Material and Techniques

  • Henri-Marcel Hoogewoud
  • Günter Rager
  • Hans-Beat Burch

Abstract

High contrast between different structures is essential for good CT scans. Before embarking on this project we examined several fixed cadaver limbs and noted that fixation caused the CT number of fat and muscles to become similar and induced artifacts. We decided that for our purposes only a nonfixed cadaver could be used for CT scanning. The difficulty in identifying the individual muscles or groups of muscles if the tissue separating them has the same density as the muscle tissue itself is well known. As contrast enhancement could not be performed, we selected a relatively fatty cadaver in order to allow very fine structures, such as nerves, to be recognized on the CT scans and to be identified by reference to the anatomical sections. On several occasions, however, structures seen on the anatomical sections could not be visualized on the CT scans. The above-mentioned advantage of studying a fatty cadaver is accompanied by the disadvantage of a greater chance of encountering structural changes due to osteoarthritis. Unfortunately, several such alterations were observed in the hip and knee regions.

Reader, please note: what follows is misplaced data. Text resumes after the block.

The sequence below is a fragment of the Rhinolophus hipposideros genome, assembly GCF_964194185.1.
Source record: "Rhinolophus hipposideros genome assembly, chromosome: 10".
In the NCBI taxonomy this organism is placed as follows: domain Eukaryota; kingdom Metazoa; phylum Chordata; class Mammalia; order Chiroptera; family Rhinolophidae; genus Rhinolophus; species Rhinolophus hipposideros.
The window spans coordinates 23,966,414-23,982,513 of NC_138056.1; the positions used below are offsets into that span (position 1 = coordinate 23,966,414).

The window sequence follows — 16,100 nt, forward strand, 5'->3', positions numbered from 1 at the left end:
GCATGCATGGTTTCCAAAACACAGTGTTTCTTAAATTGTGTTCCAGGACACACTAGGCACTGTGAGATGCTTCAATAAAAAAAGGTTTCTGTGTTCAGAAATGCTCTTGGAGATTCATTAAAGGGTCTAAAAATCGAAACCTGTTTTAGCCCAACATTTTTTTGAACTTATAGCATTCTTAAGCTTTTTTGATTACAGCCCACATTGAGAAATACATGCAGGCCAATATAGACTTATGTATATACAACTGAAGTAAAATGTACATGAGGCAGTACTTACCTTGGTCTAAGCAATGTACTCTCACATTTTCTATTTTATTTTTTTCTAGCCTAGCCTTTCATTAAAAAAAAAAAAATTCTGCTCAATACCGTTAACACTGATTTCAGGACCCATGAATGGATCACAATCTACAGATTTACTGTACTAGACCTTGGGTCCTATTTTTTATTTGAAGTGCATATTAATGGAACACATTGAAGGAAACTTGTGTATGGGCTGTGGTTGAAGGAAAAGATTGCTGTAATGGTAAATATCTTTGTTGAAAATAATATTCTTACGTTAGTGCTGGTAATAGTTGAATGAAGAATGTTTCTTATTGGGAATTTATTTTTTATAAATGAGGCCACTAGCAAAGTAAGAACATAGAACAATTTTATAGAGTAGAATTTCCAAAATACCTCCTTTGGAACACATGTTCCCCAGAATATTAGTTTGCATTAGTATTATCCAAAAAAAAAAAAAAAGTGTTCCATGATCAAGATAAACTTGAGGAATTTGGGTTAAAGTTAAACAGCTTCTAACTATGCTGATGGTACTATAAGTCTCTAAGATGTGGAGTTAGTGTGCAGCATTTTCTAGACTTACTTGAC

Keywords

Formaldehyde Hydrate Mold Osteoarthritis Gelatin 

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Copyright information

© Springer-Verlag Berlin Heidelberg 1990

Authors and Affiliations

  • Henri-Marcel Hoogewoud
    • 1
  • Günter Rager
    • 2
  • Hans-Beat Burch
    • 3
  1. 1.Department of RadiologyCantonal HospitalFribourgSwitzerland
  2. 2.Institute of AnatomyUniversity of FribourgFribourgSwitzerland
  3. 3.Department of Orthopedic SurgeryCantonal HospitalFribourgSwitzerland

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